Are Robot Doctors in Your Future?
10,000 years ago, primitive doctors bored holes in the head to cure patients. Now the "brains" of a computer are saving lives and preventing disease. So what's next?
A Brief Timeline:
8,000 B.C.: A hole in the head. Stone age surgeons "cured" certain diseases with a process called trephination.
1960: The "Brains" An IBM 650 called "The Brains" was used to scan medical records for subtle abnormalities.
1964: MEDLARS. MEDLARS was a computerized database system for indexing and retrieving medical citations.
1974: First clinical CT scanners. The Computed Tomography (CT) scanner (for the head only) was invented by Hounsfield and Cormack in 1972. A full body scanner became available in 1976.
1974: Computerized Gamma Knife. Introduction of the first computer-assisted dose planning program for Gamma Knife, a way to radiosurgically remove brain tumors.
1999: da Vinci Surgical System. This robotic surgical system was introduced by Intuitive Surgical. A prototype was developed in the late 1980s at Stanford Research Institute under contract to the U.S. Army.
2000: Image transmission. Some hospitals were electronically transmitting medical images such as X-rays and MRIs.
2003: Virtual Colonoscopy. The virtual colonoscopy uses a combination of CT scanning technology and computer graphics.
2004: Multidetector CT scanner. This new heart scanning technique could largely replace angiograms.
WOW: 2004 study showed that surgeons who played video games for at least 3 hours per week made 37 percent fewer mistakes than those who did not.
2005: Penelope. Introduction of robotic scrub nurse.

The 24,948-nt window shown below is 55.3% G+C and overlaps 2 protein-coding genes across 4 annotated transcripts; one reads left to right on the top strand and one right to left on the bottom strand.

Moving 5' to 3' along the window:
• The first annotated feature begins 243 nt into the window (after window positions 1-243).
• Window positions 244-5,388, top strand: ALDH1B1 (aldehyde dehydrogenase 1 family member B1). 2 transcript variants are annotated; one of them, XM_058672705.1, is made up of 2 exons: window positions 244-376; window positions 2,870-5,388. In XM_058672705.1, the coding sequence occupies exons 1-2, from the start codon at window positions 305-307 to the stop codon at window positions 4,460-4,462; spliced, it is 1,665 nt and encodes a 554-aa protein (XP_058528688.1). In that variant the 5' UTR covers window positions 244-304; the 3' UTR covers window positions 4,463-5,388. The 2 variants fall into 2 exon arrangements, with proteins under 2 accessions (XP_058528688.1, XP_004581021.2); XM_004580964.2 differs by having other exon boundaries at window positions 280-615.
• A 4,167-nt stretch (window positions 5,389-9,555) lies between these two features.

2013: Smart pills. Micro bots. It's not science fiction. Smart pills are tiny robots that travel through your systems and monitor how everything works, from your vitals to blood flow to temperature in real time. They wirelessly transmit results to a cell phone app, body patch or website. Also called "ingestible computers"
2012: Healthcare in the "cloud." 55 % of office based doctors now using Electronic Health Records.
2013: The massive digitizing of health care
6 ways technology is improving healthcare
â¢ Internet a main source of medical information
â¢ Healthcare facilities, particularly hospitals, are using social media to establish contact with patients
â¢ Better treatment, less suffering
â¢ Patient care safer, more reliable
â¢ Thanks to smart phones, doctors easier to reach
â¢ Search engines like Google have been able to accurately predict medical trends such as flu outbreaks
6 ways tablets have changed medicine
â¢ Apps for surgery:
â¢ Patient consultations: Japanese doctors use the iPad to expedite and clarify diagnoses.
â¢ RemoteScan, an app that scans medical records
â¢ Going green: paperless doctor's office
â¢ Alternate keyboard for the disabled
â¢ Children's hospitals: Medical Video jLog is being used to explain CT scans and MRIs to children
â¨NOW: Artificial Intelligence in medicine
â¢ Special software is available to examine the heart and stop heart attacks before they occur.
â¢ Artificial muscles feature smart technology that allows them to function more like real muscles.
â¢ Robotic surgery assistants, who can not only pass the correct tools to doctors, but also keep track of these tools and learn about a doctor's preferences.
â¢ Dr. Watson, an IBM computer aimed at diagnosing patients. Watson has already ingested 600,000 pieces of medical evidence, two million pages of text, 26,000 clinical cases and has had almost 15,000 hours of training.
Robots are already practicing medicine at a hospital near you
â¢ Vasteras Giraff is a robot that provides two-way video calling similar to Skype.
â¢ Aethon Tug is a robot that moves through hospital corridors, elevators and departments to make deliveries.
â¢ Bestic is a small robotic arm with a spoon on the end. Helps people eat.
â¢ CosmoBot, is used to enhance the therapy of developmentally disabled children between 5 and 12 years old. And looks cool too.
â¢ Swisslog RoboCourier is mobile robot that dispatches and delivers specimens, medications and supplies.
â¢ Toyota's robots are made to help paralyzed patients walk or balance themselves.
Cedars-Sinai Medical Center (prevention of heart attacks before they occur)
Columbia University Medical Center (robotic surgery assistants)